The Nigeria body of believers was rocked by controversy earlier this month when the pastor of a megachurch with 5 million members turned in his resignation because of a new government law.
Enoch Adeboye, who oversees the Redeemed Christian Church of God and is considered as Nigeria’s highest profile pastor, resigned and turned his position over to Joshua Obayemi in order to comply with the new Governance Code implemented by the Financial Reporting Council (FRC).
The code mandates church leaders who are at least 70 years old or have pastored their churches for more than 20 years to relinquish their position and turn it over to someone who is not a family member.
The regulation was initially put in place to give public and private companies more accountability. However, FRC proposed in 2014 that it cover nonprofits, too, including churches. The proposal was approved and the expanded code took effect in October 2016, according to World.
Adeboye is 74 years old and had pastored the Redeemed Christian Church of God for more than 30 years. His controversial resignation raised an outcry among the churches, prompting President Muhammadu Buhari to suspend the code last week “until after further reviews.”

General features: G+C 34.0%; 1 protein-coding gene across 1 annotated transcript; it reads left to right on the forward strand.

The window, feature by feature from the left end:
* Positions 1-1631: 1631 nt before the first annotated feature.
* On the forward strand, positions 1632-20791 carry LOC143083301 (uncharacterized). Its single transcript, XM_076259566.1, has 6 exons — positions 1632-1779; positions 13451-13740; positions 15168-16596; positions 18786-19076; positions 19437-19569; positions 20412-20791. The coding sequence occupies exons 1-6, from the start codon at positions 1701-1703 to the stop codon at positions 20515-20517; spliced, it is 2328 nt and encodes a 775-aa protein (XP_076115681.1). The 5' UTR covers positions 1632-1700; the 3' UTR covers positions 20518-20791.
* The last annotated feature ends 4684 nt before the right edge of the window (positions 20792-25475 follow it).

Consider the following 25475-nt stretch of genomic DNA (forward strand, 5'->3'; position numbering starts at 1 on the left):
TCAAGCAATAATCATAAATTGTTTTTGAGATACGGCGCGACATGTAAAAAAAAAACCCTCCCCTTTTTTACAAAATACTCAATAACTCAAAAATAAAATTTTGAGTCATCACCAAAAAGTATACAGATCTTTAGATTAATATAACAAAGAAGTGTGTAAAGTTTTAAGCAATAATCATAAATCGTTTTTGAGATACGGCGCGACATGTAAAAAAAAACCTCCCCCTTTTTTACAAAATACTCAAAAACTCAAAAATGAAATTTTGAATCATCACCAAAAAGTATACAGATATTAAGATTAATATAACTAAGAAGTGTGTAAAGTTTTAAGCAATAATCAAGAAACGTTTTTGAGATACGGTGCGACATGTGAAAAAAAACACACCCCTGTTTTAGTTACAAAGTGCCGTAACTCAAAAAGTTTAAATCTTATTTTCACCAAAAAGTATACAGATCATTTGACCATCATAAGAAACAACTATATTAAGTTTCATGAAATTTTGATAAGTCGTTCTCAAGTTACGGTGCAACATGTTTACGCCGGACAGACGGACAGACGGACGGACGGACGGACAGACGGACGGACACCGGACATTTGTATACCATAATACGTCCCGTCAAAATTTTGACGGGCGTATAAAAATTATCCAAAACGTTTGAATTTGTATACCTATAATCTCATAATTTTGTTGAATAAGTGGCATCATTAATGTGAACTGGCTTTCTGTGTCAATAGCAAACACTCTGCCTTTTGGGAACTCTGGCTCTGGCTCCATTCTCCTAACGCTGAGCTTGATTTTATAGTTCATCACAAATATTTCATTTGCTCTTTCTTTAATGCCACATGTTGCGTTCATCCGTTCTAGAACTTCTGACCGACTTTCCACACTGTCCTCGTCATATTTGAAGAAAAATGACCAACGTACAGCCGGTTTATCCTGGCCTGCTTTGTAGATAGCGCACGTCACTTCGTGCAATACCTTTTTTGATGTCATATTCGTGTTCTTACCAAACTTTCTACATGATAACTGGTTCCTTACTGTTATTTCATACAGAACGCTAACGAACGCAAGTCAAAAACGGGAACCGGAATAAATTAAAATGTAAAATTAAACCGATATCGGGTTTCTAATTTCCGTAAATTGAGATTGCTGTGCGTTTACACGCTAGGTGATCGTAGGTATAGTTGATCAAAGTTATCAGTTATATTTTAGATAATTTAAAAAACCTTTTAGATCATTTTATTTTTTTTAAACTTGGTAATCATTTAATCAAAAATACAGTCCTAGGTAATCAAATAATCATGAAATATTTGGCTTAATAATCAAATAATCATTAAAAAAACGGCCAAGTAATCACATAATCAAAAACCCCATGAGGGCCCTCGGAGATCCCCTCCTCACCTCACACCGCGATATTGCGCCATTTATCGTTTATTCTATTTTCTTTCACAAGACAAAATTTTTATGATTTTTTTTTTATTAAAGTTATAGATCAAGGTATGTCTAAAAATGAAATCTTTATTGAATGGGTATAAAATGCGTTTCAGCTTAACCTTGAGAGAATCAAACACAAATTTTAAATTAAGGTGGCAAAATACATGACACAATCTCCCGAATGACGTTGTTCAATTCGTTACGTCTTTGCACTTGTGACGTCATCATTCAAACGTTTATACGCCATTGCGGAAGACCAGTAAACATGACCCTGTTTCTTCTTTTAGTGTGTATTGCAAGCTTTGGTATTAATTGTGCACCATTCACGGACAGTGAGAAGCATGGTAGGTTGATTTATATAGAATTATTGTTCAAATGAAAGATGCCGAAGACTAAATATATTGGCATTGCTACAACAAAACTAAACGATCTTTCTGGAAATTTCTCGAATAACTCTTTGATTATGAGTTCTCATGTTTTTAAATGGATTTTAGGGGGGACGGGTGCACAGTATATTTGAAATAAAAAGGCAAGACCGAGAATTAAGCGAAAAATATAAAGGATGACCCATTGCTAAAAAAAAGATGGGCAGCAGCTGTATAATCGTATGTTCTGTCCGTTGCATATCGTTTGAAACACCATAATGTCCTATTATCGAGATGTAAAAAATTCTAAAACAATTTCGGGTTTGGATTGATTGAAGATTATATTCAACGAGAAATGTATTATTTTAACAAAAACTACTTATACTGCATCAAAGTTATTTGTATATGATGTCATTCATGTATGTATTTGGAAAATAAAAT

Buhari also fired FRC head Jim Obazee and the members of the FRC board.
“The Corporate Governance Code issued by the Financial Reporting Council of Nigerian has been suspended pending a detailed review, extensive consultation with stakeholders and reconstitution of the board of the FRN,” Constance Ikokwu, media aide for Nigeria’s minister of industry, trade and investment, said.
While Buhari’s quick response was applauded by some church leaders, others criticized it as a move to appease the public, sparking a debate among Christian churches as to whether the Governance Code is a necessary provision or just a form of government meddling on church affairs.
Bola Akin-John, president of International Church Growth Ministries, said God sometimes uses the government to correct churches when they fall out of line. While he believed the government should not dictate a pastor’s tenure, he also agreed with the principle of pastoral succession.
“Fundamentally, government shouldn’t regulate tenure. But pastoral succession is biblical,” he said, according to Christianity Today. “When church leaders refuse to leave even when they are old and tired, God can use government to send them packing.”
“No one is indispensable, and God can work through others. Staying on even when you are old or indisposed kills churches. The idea that only [one person can do God’s work is not biblical,” he added.
On the other hand, Musa Asake, general secretary of the Christian Association of Nigeria (CAN), the biggest Christian umbrella group in the country, said the government should not meddle in church affairs. Asake believed the suspended governance code was an “ill machinery targeted at the church.”
Likewise, the head of the Pentecostal Fellowship of Nigeria, Felix Omobude, said it was not up to the government to dictate on pastoral tenure because it is a matter determined only by God, who appoints church leaders.
“How long a spiritual leader remains in office is never the purview of government anywhere in the world,” he said. “A leader stays for as long as God and the church permit.”